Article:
Photo by: Heng Chivoan
A Buddhist monk stands at the foot of Diamond Island bridge in Phnom Penh yesterday, the site where 456 people died on the final day of Cambodia's annual water festival.
- The mourning after
- Stampede death toll rises
- Monks farewell the deceased
- US extends condolences
- Phnom Penh struggles to cope with tragic stampede
- Hundreds die in tragic end to water festival
The death toll from Monday’s tragic bridge stampede has leapt to 456, according to official figures released yesterday, eclipsing earlier estimates that put the number of dead at around 350.
In a statement announcing the figures, Ith Sam Heng, Minister of Social Affairs and the chairman of the government’s committee investigating the cause of the incident, stated that the toll spiked after 17 provinces reported their casualty numbers to the authorities.
“After each province reported to the subcommittee, the total number is 456 now,” said Ith Samheng.
“Some bodies were transported home straight away and some injured people died at home,” he said, explaining the increased toll. “This is a shocking incident for Cambodia.”
Hundreds of people were crushed and suffocated to death on Monday night when crowds attending the annual Water Festival became trapped on a narrow suspension bridge, in one of the country’s worst peacetime losses of life.
A preliminary death toll issued on Tuesday put the number of deaths at 351 and those injured at 395. Unconfirmed reports on Tuesday also put the number of injured as high as 755.
Peter Li, an emergency response worker with Side by Side International, a Japan-based NGO, said it would be several more days before the total toll was known, saying more bodies could well float up from the river under the bridge.
Phnom Penh police chief Touch Naruth confirmed two more victims died yesterday from injuries sustained in the crush.
No Westerners were reported killed or injured in the tragedy, though at least eight Vietnamese nationals were among the dead, according to a report in Vietnam’s state media. An additional eight others were injured, the report said, and five remain unaccounted for.
In its wake, questions have been raised about the government’s handling of the affair, with critics arguing poor planning and a lack of effective crowd control led to the grisly incident.
Government investigators announced yesterday that the stampede was likely caused by the swaying of the Diamond Island suspension bridge under the weight of thousands of Water Festival revellers, according to a report televised yesterday on Bayon TV.
“The deaths happened because the bridge was overcrowded and there was panic that the bridge was collapsing because it is hung by cables and it was swaying,” said Prum Sokha, secretary of state at the Ministry of Interior and a member of the disaster committee. “The people had nowhere to run.”
The report downplayed eyewitness accounts the stampede was triggered by crowd antics, bad electrical wiring or the spraying of the crowd with water.
Touch Samnang, project manager of the Diamond Island development, said he had not received any official information on the government’s findings. He affirmed that the bridge was structurally sound, but said he would comply with any directives issued as a result of the report.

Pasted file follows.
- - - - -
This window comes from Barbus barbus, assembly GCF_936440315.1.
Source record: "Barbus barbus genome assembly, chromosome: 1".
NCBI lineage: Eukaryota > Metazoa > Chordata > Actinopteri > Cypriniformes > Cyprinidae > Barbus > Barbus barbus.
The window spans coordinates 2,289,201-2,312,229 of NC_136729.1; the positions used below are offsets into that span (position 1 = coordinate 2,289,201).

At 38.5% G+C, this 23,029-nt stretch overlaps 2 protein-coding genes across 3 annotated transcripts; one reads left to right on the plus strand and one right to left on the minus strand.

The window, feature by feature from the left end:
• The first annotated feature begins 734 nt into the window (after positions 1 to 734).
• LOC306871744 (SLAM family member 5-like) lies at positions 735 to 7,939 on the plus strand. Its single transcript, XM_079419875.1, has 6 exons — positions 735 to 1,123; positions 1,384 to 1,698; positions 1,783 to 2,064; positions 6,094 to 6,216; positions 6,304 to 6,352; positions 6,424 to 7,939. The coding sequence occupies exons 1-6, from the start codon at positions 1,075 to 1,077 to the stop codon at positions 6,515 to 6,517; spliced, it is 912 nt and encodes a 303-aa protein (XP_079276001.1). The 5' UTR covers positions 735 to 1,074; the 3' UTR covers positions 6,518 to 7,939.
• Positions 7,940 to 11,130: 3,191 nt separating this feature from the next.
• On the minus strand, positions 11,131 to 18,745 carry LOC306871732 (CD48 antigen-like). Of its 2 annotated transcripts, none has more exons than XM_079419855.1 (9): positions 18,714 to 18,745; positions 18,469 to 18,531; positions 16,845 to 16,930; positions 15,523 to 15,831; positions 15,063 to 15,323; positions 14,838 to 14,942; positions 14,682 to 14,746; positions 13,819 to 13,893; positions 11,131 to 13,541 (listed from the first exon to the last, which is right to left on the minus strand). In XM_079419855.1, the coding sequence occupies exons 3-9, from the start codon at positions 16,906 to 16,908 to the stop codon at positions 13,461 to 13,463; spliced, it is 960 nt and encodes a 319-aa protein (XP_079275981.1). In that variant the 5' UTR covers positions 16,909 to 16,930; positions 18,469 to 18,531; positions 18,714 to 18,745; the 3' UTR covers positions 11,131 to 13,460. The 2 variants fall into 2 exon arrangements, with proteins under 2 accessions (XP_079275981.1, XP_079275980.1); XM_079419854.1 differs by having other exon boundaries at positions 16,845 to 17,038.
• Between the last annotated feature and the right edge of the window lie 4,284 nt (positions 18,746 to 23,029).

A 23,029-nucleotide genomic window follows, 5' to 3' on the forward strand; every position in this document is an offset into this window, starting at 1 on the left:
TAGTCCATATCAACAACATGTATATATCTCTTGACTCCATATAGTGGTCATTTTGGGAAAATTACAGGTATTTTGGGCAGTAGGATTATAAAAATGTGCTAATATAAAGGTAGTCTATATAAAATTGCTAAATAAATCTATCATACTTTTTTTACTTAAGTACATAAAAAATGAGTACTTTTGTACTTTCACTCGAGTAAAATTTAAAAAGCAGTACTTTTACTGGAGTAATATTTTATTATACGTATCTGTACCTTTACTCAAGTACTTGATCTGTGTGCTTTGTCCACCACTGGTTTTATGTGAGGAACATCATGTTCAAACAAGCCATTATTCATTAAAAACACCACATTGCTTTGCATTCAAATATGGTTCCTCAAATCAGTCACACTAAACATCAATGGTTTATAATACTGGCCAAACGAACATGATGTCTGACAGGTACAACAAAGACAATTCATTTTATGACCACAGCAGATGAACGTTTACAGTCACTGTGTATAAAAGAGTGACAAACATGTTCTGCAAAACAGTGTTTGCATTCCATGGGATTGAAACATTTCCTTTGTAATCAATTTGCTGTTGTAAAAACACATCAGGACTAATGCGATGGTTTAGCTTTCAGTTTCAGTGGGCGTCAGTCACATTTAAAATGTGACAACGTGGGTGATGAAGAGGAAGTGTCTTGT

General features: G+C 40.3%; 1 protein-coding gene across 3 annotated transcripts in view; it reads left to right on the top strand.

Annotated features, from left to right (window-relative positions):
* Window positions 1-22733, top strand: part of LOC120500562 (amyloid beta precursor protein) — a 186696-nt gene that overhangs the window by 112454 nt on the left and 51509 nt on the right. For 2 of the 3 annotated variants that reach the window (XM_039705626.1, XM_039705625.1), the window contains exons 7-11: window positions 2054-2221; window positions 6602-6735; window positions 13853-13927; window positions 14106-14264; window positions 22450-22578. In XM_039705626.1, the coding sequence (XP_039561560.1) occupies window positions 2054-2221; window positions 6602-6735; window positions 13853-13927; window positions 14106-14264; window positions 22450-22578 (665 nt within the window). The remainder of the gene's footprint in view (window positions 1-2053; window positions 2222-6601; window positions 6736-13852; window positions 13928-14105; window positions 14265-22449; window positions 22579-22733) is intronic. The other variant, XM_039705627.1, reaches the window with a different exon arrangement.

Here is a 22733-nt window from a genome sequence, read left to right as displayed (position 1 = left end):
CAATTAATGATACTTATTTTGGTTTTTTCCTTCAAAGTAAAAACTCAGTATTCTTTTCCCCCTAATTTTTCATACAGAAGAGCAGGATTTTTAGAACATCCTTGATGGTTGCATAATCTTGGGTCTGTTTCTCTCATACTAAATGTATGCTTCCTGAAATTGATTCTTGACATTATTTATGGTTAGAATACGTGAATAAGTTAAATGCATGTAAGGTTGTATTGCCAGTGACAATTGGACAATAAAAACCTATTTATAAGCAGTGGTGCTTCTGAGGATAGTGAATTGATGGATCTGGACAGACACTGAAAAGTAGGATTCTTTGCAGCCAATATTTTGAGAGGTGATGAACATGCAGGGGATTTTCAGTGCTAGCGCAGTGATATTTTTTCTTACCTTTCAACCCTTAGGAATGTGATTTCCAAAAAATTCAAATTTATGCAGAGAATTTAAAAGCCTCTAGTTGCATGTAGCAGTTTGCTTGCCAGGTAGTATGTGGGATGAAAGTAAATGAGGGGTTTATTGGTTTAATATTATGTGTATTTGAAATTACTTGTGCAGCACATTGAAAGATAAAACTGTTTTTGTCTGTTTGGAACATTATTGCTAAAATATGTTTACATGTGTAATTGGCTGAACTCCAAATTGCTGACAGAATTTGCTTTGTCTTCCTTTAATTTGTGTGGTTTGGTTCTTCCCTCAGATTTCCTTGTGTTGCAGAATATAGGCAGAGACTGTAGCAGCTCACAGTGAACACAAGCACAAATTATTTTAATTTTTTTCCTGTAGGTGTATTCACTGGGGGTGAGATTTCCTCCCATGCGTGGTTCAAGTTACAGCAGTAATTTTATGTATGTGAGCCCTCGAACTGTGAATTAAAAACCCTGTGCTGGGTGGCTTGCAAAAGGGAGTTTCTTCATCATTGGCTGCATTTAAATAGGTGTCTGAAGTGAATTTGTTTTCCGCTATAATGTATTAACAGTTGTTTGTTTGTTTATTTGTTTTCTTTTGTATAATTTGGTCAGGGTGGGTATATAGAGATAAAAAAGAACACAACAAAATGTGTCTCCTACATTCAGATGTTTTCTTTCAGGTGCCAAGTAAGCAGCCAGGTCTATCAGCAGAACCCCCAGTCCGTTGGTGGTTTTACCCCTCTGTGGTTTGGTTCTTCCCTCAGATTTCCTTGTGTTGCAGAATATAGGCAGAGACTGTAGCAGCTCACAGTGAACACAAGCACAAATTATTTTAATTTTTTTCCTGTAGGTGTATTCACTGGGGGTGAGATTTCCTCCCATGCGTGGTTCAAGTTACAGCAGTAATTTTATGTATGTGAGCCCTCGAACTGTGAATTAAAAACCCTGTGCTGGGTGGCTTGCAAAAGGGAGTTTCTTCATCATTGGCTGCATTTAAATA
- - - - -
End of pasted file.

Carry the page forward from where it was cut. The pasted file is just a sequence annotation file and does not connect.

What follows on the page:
“If we are ordered to move the bridge, we will respect the government’s decision and we will move it as ordered,” he said.
Yesterday, rubbish collectors picked their way across the now-notorious bridge, removing the coloured detritus – sunglasses, sandals and clothing – that had littered it since Monday’s disaster.
Meanwhile, hospitals continued to treat survivors of the stampede, with officials saying the situation was nearly back to normal.
Minister of Health Mam Bunheng said that as of yesterday, most bodies had been repatriated to their home provinces, while the majority of the injured had been discharged.
“We are continuing to treat the severely injured people,” Mam Bun Heng said.
No end in sight
But some family members remain in limbo, frantically making the rounds of the city’s hospitals in a vain search for lost relatives.
“I’ve left one hospital and headed to other hospitals and to pagodas but have found nothing,” said 48-year-old Mao Mon, from Prey Veng province, searching for his 22-year-old niece at Calmette Hospital.
“I’ve called her phone number but there is no ringing at all.” More of her relatives plan to come to Phnom Penh today, he said, in a bid to widen the search.
Sean Chen, 30, from Kampot, was seeking news of his sister, 27-year-old Sean Kakda, and her husband Vin, who disappeared on Monday. Arriving at Calmette, Sean Chen said he was becoming desperate in his search for the missing pair.
“I’m very worried about their safety because I don’t see their names on the lists and there is no information from their friends,” he said. “I don’t know whether they are among the victims there or not.”
Seang Sothea, a doctor at Calmette, said no bodies remained at the hospital for collection as of yesterday, despite the initial shortage of coffins to accommodate the high numbers of dead.
Government offices will be closed today for a national day of mourning for the victims of the disaster. Prime Minister Hun Sen will visit the site of the accident to pay his respects this morning, and the Ministry of Foreign Affairs will hold a separate Buddhist ceremony in the afternoon. ADDITIONAL REPORTING BY AFP, THET SAMBATH, BUTH REAKSMEY KONGKEA AND THOMAS MILLER